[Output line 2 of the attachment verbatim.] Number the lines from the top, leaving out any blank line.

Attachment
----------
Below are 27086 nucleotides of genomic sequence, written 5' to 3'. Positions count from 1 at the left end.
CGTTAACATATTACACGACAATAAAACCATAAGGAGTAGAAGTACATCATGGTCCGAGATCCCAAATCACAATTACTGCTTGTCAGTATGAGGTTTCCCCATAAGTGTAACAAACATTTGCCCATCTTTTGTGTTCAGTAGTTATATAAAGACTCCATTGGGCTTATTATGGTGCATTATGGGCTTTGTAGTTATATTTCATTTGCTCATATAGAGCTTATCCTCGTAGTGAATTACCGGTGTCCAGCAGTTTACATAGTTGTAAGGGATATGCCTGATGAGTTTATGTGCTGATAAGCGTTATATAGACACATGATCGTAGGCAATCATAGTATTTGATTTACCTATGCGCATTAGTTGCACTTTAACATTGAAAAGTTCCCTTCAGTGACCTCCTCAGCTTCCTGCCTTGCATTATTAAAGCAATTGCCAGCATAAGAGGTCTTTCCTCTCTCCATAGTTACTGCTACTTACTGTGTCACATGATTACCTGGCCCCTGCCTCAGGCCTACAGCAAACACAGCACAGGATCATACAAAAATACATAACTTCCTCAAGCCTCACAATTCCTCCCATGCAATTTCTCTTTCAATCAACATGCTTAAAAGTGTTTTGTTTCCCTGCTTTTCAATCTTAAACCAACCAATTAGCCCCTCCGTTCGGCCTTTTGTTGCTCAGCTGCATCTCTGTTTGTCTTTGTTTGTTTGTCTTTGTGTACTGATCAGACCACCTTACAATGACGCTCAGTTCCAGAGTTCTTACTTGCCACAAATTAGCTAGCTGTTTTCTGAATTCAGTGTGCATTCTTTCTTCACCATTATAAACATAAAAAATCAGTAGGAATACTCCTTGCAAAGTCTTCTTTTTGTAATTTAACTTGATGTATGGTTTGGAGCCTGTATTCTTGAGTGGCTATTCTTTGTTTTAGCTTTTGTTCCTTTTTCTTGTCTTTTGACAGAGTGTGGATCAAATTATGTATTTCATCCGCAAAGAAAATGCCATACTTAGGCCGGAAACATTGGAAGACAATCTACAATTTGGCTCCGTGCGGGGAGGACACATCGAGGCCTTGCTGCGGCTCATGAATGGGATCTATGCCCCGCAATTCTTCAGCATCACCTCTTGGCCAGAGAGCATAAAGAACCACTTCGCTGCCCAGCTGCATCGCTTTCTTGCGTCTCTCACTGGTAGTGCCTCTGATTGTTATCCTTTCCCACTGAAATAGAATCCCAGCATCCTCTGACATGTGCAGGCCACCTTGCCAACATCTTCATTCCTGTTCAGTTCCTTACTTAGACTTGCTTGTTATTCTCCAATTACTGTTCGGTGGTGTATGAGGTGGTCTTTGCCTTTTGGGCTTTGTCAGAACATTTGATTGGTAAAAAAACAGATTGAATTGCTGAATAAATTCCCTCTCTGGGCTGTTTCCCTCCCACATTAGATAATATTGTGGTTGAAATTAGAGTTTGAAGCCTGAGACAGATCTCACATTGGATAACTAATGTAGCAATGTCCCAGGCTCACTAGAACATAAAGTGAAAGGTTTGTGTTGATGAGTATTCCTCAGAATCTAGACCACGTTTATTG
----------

CGTTAACATATTACACGACAATAAAACCATAAGGAGTAGAAGTACATCATGGTCCGAGATCCCAAATCACAATTACTGCTTGTCAGTATGAGGTTTCCCCATAAGTGTAACAAACATTTGCCCATCTTTTGTGTTCAGTAGTTATATAAAGACTCCATTGGGCTTATTATGGTGCATTATGGGCTTTGTAGTTATATTTCATTTGCTCATATAGAGCTTATCCTCGTAGTGAATTACCGGTGTCCAGCAGTTTACATAGTTGTAAGGGATATGCCTGATGAGTTTATGTGCTGATAAGCGTTATATAGACACATGATCGTAGGCAATCATAGTATTTGATTTACCTATGCGCATTAGTTGCACTTTAACATTGAAAAGTTCCCTTCAGTGACCTCCTCAGCTTCCTGCCTTGCATTATTAAAGCAATTGCCAGCATAAGAGGTCTTTCCTCTCTCCATAGTTACTGCTACTTACTGTGTCACATGATTACCTGGCCCCTGCCTCAGGCCTACAGCAAACACAGCACAGGATCATACAAAAATACATAACTTCCTCAAGCCTCACAATTCCTCCCATGCAATTTCTCTTTCAATCAACATGCTTAAAAGTGTTTTGTTTCCCTGCTTTTCAATCTTAAACCAACCAATTAGCCCCTCCGTTCGGCCTTTTGTTGCTCAGCTGCATCTCTGTTTGTCTTTGTTTGTTTGTCTTTGTGTACTGATCAGACCACCTTACAATGACGCTCAGTTCCAGAGTTCTTACTTGCCACAAATTAGCTAGCTGTTTTCTGAATTCAGTGTGCATTCTTTCTTCACCATTATAAACATAAAAAATCAGTAGGAATACTCCTTGCAAAGTCTTCTTTTTGTAATTTAACTTGATGTATGGTTTGGAGCCTGTATTCTTGAGTGGCTATTCTTTGTTTTAGCTTTTGTTCCTTTTTCTTGTCTTTTGACAGAGTGTGGATCAAATTATGTATTTCATCCGCAAAGAAAATGCCATACTTAGGCCGGAAACATTGGAAGACAATCTACAATTTGGCTCCGTGCGGGGAGGACACATCGAGGCCTTGCTGCGGCTCATGAATGGGATCTATGCCCCGCAATTCTTCAGCATCACCTCTTGGCCAGAGAGCATAAAGAACCACTTCGCTGCCCAGCTGCATCGCTTTCTTGCGTCTCTCACTGGTAGTGCCTCTGATTGTTATCCTTTCCCACTGAAATAGAATCCCAGCATCCTCTGACATGTGCAGGCCACCTTGCCAACATCTTCATTCCTGTTCAGTTCCTTACTTAGACTTGCTTGTTATTCTCCAATTACTGTTCGGTGGTGTATGAGGTGGTCTTTGCCTTTTGGGCTTTGTCAGAACATTTGATTGGTAAAAAAACAGATTGAATTGCTGAATAAATTCCCTCTCTGGGCTGTTTCCCTCCCACATTAGATAATATTGTGGTTGAAATTAGAGTTTGAAGCCTGAGACAGATCTCACATTGGATAACTAATGTAGCAATGTCCCAGGCTCACTAGAACATAAAGTGAAAGGTTTGTGTTGATGAGTATTCCTCAGAATCTAGACCACGTTTATTG